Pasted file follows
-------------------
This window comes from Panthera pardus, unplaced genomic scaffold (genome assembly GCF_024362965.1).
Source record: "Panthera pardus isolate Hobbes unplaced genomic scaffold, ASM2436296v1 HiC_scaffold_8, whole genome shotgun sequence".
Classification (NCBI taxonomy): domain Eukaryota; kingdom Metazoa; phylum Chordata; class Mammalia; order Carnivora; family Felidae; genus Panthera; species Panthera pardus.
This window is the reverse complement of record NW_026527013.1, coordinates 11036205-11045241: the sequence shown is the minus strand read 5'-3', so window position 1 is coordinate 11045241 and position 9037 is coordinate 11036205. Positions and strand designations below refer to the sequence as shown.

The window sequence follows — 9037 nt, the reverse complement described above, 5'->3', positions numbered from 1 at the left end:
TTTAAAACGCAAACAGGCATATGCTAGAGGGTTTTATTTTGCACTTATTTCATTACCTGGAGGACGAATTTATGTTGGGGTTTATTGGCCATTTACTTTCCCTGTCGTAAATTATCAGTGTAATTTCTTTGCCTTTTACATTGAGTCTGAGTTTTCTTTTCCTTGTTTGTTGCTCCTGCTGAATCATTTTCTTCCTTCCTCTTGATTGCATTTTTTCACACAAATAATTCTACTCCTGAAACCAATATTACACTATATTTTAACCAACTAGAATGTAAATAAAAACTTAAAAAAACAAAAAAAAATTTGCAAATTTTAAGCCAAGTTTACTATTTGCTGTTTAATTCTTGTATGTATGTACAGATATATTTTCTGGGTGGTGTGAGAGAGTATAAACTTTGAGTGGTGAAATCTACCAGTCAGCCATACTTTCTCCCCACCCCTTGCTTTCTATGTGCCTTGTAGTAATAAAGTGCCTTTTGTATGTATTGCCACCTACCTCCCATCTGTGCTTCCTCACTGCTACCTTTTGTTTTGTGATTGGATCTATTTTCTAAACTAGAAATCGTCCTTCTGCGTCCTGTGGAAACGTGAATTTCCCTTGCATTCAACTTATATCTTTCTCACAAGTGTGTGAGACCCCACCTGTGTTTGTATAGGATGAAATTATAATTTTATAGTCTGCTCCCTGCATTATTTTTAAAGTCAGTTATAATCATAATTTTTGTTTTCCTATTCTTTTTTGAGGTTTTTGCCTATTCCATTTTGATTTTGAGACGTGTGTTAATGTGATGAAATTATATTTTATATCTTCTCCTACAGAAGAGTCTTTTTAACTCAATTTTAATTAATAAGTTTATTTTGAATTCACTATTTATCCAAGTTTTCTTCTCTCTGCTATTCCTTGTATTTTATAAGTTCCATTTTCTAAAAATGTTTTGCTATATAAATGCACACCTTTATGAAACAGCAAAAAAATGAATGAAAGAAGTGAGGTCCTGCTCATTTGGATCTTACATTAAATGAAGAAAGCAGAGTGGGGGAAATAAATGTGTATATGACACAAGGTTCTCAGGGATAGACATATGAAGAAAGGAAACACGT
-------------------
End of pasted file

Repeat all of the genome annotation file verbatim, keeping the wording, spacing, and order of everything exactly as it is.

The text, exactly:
This window comes from Panthera pardus, unplaced genomic scaffold (genome assembly GCF_024362965.1).
Source record: "Panthera pardus isolate Hobbes unplaced genomic scaffold, ASM2436296v1 HiC_scaffold_8, whole genome shotgun sequence".
Classification (NCBI taxonomy): domain Eukaryota; kingdom Metazoa; phylum Chordata; class Mammalia; order Carnivora; family Felidae; genus Panthera; species Panthera pardus.
This window is the reverse complement of record NW_026527013.1, coordinates 11036205-11045241: the sequence shown is the minus strand read 5'-3', so window position 1 is coordinate 11045241 and position 9037 is coordinate 11036205. Positions and strand designations below refer to the sequence as shown.

The window sequence follows — 9037 nt, the reverse complement described above, 5'->3', positions numbered from 1 at the left end:
TTTAAAACGCAAACAGGCATATGCTAGAGGGTTTTATTTTGCACTTATTTCATTACCTGGAGGACGAATTTATGTTGGGGTTTATTGGCCATTTACTTTCCCTGTCGTAAATTATCAGTGTAATTTCTTTGCCTTTTACATTGAGTCTGAGTTTTCTTTTCCTTGTTTGTTGCTCCTGCTGAATCATTTTCTTCCTTCCTCTTGATTGCATTTTTTCACACAAATAATTCTACTCCTGAAACCAATATTACACTATATTTTAACCAACTAGAATGTAAATAAAAACTTAAAAAAACAAAAAAAAATTTGCAAATTTTAAGCCAAGTTTACTATTTGCTGTTTAATTCTTGTATGTATGTACAGATATATTTTCTGGGTGGTGTGAGAGAGTATAAACTTTGAGTGGTGAAATCTACCAGTCAGCCATACTTTCTCCCCACCCCTTGCTTTCTATGTGCCTTGTAGTAATAAAGTGCCTTTTGTATGTATTGCCACCTACCTCCCATCTGTGCTTCCTCACTGCTACCTTTTGTTTTGTGATTGGATCTATTTTCTAAACTAGAAATCGTCCTTCTGCGTCCTGTGGAAACGTGAATTTCCCTTGCATTCAACTTATATCTTTCTCACAAGTGTGTGAGACCCCACCTGTGTTTGTATAGGATGAAATTATAATTTTATAGTCTGCTCCCTGCATTATTTTTAAAGTCAGTTATAATCATAATTTTTGTTTTCCTATTCTTTTTTGAGGTTTTTGCCTATTCCATTTTGATTTTGAGACGTGTGTTAATGTGATGAAATTATATTTTATATCTTCTCCTACAGAAGAGTCTTTTTAACTCAATTTTAATTAATAAGTTTATTTTGAATTCACTATTTATCCAAGTTTTCTTCTCTCTGCTATTCCTTGTATTTTATAAGTTCCATTTTCTAAAAATGTTTTGCTATATAAATGCACACCTTTATGAAACAGCAAAAAAATGAATGAAAGAAGTGAGGTCCTGCTCATTTGGATCTTACATTAAATGAAGAAAGCAGAGTGGGGGAAATAAATGTGTATATGACACAAGGTTCTCAGGGATAGACATATGAAGAAAGGAAACACGT